IT’S uncharted waters for almost all the political parties, but perhaps much more for the established ones when they must grapple with the 750,000 new voters in the upcoming Johor state polls.
If big rallies with fiery speeches worked out effectively previously for the opposition parties, it unfortunately won’t happen again though.
Such huge gatherings have been banned in the Sarawak and Melaka state polls because of the strict standard operating procedures to prevent another explosion of coronavirus infections.
House to house visits is preferred by the older parties in the Barisan Nasional, but this is urban Johor. It could work better in a rural setting, but many parts of Johor are guarded properties or in condominiums.
Like it or not, with the Covid-19 pandemic raging again, not many voters would be jostling to meet politicians.
In any case, even without the dreadful virus, not many Malaysians will welcome and embrace politicians who have suddenly reappeared and are asking for our votes again.
The average young voters are expected to be a crucial factor. We can assume that they have made up their minds on who they want to vote for, but the choice of candidates will still make a huge difference.
Younger candidates, even untested, could be more successful than the older and more experienced ones, especially those with baggage.
These politicians like to think they are better known, but the harsh reality is most Malaysians don’t know their elected representatives.
Who can blame the electorate as many of them disappeared after getting elected. In fact, the last known contact was the photo opportunity visit to the market to thank their voters.
From the point of election, try getting them on the phone. The Yang Berhormat suddenly has a changed persona and developed amnesia for his pledge to be available to serve his constituents. Suddenly, he carries six phones.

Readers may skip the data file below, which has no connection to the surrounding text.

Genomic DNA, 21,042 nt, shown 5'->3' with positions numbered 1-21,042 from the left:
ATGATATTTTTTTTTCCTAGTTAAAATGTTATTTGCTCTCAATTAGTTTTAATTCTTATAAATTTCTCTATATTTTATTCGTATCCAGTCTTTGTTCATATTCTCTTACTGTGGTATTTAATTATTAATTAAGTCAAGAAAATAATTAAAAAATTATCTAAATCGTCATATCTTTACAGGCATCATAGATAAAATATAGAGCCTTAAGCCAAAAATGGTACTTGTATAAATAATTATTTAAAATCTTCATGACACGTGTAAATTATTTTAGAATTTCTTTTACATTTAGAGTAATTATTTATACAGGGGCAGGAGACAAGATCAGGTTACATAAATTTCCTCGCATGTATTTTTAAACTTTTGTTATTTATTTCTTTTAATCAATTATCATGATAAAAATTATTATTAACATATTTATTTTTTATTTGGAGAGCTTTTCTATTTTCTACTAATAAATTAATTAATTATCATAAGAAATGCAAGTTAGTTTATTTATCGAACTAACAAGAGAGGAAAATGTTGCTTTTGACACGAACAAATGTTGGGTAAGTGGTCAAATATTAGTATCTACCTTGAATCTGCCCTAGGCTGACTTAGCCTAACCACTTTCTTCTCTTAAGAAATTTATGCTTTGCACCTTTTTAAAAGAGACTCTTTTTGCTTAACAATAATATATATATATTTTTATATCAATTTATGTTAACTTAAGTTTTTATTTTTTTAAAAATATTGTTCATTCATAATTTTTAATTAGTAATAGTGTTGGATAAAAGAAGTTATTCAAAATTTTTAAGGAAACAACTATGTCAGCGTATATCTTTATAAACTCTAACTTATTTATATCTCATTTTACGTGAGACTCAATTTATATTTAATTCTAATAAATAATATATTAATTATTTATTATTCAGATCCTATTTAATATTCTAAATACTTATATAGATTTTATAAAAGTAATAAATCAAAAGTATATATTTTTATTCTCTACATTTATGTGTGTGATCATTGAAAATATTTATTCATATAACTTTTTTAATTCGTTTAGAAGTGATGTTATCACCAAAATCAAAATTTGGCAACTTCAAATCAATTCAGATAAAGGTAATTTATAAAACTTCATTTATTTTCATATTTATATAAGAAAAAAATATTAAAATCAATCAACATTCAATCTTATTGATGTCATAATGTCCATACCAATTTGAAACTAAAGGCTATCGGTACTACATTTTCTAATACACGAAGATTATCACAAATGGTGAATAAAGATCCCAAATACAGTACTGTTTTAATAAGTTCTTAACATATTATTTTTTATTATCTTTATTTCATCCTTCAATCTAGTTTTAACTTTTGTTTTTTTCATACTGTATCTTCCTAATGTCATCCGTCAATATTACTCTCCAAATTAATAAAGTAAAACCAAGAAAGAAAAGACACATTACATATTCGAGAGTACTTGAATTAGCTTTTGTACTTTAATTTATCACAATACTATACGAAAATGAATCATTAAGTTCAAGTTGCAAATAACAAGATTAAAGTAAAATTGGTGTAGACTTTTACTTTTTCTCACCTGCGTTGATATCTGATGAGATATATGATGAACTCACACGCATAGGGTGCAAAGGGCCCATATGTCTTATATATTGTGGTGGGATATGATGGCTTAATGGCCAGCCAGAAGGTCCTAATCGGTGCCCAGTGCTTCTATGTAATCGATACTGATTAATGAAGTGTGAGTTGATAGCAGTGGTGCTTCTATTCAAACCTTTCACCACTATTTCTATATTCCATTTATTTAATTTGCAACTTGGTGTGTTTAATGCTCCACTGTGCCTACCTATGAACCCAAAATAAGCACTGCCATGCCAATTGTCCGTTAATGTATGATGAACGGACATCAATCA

Many of us in the press, including this seasoned journalist, have a list of Ministers and politicians who no longer return calls or texts to the media. If we can’t reach them, the chance for the unknown voter is probably nil.
Well, they know they must beg the millennials with a limited attention span for votes. Forget about talking to them, as it will be seen as another classic tiresome case of preaching and lecturing.
Please forget about calling them directly. This is the social media era. Just text them. Learn how to use Tik Tok, Instagram and if you must depend on YouTube, please keep your videos short.
Any video, on whatever platform, will see the viewership nosedive if the audience gets bored. The splendid social media – you can tell how much time they indulge in your political pitch.
Boy, will these narcissist politicians be in for a rude surprise when they check on the data and find they have hardly been inspiring to these young voters, who would rather switch to more entertaining content.
These young voters won’t be reading print, that’s for sure. If the news reports online are too long, they will either gloss over or skip them entirely.
Their consumption method for information or news will be on their mobile phones. That means the political parties will need plenty of help from campaigners who understand the effectiveness of social media influencers.